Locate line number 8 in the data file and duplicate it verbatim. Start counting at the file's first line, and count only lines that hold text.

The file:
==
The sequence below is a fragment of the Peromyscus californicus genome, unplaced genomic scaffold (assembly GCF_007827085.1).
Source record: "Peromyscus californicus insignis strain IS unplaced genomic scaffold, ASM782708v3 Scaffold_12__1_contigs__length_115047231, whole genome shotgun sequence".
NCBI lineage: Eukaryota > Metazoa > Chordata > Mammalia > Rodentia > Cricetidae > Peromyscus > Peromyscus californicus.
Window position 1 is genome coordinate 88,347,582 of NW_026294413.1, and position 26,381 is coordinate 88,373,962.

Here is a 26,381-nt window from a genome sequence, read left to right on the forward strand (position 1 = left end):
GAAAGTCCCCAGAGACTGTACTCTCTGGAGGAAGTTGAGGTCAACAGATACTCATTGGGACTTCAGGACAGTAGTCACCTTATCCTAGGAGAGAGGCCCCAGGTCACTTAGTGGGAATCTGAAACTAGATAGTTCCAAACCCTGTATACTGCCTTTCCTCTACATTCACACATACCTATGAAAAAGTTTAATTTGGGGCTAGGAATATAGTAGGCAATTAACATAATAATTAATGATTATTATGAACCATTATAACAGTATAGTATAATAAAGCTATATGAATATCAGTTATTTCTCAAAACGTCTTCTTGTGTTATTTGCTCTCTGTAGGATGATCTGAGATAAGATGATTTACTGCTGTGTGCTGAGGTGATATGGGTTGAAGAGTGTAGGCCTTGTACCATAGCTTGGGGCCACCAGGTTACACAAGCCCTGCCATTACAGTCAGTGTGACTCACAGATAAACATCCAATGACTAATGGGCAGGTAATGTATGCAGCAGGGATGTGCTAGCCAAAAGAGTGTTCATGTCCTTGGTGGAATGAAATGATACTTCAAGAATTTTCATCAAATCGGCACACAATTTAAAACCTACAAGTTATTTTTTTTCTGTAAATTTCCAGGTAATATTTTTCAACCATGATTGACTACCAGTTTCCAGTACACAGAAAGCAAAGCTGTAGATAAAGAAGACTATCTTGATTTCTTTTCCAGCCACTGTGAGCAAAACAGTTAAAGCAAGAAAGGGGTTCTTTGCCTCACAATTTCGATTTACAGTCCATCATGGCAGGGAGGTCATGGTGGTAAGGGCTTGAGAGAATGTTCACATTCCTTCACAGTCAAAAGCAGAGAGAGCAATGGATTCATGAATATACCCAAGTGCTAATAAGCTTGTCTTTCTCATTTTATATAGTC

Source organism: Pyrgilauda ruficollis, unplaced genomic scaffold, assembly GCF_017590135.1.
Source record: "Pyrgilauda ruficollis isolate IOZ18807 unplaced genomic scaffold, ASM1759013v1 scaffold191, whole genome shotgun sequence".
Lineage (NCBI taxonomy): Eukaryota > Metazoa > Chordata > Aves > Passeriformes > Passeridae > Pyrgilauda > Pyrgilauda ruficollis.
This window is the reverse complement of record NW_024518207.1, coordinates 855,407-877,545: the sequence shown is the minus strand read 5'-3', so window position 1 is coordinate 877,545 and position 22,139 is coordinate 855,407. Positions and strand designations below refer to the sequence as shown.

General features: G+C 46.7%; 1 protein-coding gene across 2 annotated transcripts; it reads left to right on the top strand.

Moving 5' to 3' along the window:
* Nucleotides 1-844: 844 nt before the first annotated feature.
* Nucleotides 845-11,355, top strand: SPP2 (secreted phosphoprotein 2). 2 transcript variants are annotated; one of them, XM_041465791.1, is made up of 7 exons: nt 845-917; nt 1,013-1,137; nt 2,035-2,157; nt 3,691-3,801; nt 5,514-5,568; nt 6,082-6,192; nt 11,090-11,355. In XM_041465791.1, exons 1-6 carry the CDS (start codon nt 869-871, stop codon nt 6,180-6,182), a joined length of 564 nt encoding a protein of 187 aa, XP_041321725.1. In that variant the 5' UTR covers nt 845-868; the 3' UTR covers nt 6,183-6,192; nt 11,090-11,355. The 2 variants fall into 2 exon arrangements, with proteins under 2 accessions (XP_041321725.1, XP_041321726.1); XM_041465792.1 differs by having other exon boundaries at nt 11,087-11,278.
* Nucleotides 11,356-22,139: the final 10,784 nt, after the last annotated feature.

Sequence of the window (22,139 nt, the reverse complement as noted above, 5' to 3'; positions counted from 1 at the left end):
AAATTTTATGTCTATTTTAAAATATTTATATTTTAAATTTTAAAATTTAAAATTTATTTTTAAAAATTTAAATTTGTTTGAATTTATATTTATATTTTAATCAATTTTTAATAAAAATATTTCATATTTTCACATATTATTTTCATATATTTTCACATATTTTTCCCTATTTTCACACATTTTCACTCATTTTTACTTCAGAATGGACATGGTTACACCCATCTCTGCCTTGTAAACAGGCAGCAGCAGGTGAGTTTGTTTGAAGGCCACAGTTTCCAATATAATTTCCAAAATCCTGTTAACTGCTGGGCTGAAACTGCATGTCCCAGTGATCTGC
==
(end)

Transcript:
Source record: "Pyrgilauda ruficollis isolate IOZ18807 unplaced genomic scaffold, ASM1759013v1 scaffold191, whole genome shotgun sequence".